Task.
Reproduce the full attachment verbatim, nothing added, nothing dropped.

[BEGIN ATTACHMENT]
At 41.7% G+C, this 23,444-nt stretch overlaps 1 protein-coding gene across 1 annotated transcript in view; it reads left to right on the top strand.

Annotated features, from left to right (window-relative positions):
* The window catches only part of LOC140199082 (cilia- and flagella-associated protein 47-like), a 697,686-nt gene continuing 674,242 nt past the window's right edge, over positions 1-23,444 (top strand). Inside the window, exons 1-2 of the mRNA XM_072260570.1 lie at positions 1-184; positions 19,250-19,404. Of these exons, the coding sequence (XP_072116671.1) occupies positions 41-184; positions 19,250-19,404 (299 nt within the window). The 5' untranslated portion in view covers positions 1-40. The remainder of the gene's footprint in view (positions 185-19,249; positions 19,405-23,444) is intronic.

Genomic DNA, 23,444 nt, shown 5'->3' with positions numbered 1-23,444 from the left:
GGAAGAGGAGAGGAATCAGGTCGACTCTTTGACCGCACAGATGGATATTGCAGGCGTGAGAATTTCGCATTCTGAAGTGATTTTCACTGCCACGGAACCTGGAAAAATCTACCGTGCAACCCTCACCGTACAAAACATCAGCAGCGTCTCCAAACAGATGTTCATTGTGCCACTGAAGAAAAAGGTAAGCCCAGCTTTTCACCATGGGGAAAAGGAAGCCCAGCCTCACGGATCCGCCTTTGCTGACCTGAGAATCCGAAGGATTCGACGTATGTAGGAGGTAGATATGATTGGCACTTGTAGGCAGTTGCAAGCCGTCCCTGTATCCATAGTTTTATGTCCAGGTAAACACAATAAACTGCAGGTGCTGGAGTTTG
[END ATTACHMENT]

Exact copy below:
At 41.7% G+C, this 23,444-nt stretch overlaps 1 protein-coding gene across 1 annotated transcript in view; it reads left to right on the top strand.

Annotated features, from left to right (window-relative positions):
* The window catches only part of LOC140199082 (cilia- and flagella-associated protein 47-like), a 697,686-nt gene continuing 674,242 nt past the window's right edge, over positions 1-23,444 (top strand). Inside the window, exons 1-2 of the mRNA XM_072260570.1 lie at positions 1-184; positions 19,250-19,404. Of these exons, the coding sequence (XP_072116671.1) occupies positions 41-184; positions 19,250-19,404 (299 nt within the window). The 5' untranslated portion in view covers positions 1-40. The remainder of the gene's footprint in view (positions 185-19,249; positions 19,405-23,444) is intronic.

Genomic DNA, 23,444 nt, shown 5'->3' with positions numbered 1-23,444 from the left:
GGAAGAGGAGAGGAATCAGGTCGACTCTTTGACCGCACAGATGGATATTGCAGGCGTGAGAATTTCGCATTCTGAAGTGATTTTCACTGCCACGGAACCTGGAAAAATCTACCGTGCAACCCTCACCGTACAAAACATCAGCAGCGTCTCCAAACAGATGTTCATTGTGCCACTGAAGAAAAAGGTAAGCCCAGCTTTTCACCATGGGGAAAAGGAAGCCCAGCCTCACGGATCCGCCTTTGCTGACCTGAGAATCCGAAGGATTCGACGTATGTAGGAGGTAGATATGATTGGCACTTGTAGGCAGTTGCAAGCCGTCCCTGTATCCATAGTTTTATGTCCAGGTAAACACAATAAACTGCAGGTGCTGGAGTTTG